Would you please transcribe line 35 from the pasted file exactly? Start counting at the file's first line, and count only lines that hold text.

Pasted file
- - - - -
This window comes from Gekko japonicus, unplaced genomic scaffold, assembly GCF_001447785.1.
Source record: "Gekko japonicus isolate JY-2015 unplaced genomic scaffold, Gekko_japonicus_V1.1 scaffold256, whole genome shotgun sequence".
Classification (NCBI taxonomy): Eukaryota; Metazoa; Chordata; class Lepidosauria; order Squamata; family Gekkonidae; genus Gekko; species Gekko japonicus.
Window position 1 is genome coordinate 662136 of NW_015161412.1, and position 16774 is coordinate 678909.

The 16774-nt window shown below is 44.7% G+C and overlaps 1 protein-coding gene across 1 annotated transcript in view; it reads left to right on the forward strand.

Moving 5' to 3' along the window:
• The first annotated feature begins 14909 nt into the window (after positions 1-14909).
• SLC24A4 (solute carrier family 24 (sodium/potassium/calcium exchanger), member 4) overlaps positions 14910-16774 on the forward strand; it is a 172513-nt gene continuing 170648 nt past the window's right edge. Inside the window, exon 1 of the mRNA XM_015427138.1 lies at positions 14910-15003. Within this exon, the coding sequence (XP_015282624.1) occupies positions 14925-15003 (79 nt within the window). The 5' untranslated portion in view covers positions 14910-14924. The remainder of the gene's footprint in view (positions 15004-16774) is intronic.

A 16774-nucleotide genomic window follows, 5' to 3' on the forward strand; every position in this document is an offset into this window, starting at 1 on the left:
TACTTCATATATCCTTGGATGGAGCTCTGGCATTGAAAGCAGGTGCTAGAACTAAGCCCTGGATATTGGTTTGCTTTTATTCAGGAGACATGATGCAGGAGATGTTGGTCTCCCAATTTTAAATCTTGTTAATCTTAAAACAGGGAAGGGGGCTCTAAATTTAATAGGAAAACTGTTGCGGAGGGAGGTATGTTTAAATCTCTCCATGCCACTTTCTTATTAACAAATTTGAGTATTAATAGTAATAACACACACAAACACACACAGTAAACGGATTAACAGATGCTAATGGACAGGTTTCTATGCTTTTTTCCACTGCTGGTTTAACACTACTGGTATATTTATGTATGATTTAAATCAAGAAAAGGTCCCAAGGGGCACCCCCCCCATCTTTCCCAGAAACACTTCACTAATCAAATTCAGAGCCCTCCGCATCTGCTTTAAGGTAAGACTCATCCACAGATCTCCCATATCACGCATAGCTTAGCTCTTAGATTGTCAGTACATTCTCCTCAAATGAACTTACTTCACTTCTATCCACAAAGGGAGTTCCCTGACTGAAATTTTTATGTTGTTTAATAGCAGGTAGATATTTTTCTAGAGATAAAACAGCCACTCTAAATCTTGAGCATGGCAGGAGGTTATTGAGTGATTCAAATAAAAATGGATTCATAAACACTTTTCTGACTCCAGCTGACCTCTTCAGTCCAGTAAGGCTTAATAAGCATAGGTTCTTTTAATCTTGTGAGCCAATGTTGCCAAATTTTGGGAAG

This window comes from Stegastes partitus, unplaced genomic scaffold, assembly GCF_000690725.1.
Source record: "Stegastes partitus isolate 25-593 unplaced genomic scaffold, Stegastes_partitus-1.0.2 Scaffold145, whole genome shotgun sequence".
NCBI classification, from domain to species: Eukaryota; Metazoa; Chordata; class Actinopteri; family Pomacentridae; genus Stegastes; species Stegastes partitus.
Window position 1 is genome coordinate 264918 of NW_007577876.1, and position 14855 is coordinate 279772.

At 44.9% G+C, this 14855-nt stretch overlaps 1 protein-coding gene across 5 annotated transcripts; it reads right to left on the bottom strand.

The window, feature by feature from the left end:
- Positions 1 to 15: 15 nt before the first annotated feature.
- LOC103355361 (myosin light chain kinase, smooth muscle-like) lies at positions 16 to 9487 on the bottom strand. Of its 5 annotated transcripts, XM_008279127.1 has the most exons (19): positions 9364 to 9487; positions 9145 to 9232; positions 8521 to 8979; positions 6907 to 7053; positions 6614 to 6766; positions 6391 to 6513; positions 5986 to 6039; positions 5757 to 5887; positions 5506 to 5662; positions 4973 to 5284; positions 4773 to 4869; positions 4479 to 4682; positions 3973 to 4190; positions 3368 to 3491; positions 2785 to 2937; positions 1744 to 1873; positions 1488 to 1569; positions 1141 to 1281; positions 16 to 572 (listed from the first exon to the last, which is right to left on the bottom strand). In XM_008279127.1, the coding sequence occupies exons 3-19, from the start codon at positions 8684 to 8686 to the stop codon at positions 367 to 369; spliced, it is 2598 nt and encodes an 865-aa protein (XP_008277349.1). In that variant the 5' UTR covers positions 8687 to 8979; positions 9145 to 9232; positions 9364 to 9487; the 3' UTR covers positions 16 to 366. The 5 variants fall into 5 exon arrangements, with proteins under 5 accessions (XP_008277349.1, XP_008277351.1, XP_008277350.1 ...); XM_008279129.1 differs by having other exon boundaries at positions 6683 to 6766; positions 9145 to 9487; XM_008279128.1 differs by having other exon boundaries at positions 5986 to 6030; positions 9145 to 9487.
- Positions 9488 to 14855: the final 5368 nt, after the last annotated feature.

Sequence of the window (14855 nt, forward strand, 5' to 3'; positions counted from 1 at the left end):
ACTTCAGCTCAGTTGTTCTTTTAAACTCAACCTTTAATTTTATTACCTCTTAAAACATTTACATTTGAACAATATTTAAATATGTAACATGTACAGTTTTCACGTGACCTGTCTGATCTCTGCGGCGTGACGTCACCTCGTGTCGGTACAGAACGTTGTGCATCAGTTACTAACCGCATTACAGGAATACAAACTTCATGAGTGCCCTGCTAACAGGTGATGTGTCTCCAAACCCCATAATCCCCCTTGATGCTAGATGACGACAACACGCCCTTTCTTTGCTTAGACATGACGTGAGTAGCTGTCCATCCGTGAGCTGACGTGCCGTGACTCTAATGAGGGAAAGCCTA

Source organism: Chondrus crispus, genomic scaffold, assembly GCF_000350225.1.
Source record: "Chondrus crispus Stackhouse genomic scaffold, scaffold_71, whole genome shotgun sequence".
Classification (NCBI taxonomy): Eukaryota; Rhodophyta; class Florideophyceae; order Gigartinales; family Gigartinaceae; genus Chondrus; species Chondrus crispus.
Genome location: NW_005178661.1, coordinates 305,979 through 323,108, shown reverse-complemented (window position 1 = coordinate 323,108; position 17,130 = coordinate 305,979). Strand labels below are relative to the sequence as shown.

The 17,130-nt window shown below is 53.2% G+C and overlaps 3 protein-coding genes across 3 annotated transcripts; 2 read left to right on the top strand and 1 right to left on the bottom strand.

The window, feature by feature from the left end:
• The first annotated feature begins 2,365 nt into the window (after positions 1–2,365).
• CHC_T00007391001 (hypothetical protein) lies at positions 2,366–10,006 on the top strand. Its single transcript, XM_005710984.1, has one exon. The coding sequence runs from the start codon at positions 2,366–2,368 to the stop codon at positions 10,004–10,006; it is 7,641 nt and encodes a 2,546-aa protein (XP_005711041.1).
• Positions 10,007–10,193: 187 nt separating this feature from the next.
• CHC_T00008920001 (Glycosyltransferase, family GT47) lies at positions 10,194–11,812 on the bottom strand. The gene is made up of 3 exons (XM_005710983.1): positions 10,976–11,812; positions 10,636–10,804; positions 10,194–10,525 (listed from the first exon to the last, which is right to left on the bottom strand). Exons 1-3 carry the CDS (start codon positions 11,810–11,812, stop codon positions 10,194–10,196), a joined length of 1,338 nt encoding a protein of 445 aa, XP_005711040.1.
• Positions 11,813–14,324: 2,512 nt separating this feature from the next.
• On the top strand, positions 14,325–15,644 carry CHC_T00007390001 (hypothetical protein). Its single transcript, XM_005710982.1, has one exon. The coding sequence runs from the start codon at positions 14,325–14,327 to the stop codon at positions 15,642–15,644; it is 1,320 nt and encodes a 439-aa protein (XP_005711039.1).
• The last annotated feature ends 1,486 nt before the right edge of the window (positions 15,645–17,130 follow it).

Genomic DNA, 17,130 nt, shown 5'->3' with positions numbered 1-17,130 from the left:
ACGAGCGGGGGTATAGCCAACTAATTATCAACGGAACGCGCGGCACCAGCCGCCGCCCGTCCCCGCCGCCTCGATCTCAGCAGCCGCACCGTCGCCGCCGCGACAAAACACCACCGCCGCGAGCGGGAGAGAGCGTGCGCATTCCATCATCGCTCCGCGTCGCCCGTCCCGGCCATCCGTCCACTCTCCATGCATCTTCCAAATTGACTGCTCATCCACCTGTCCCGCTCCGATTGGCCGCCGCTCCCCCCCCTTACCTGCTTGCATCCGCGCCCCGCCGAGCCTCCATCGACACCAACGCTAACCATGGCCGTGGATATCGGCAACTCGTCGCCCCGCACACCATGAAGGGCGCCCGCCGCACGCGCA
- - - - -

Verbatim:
Genomic DNA, 17,130 nt, shown 5'->3' with positions numbered 1-17,130 from the left: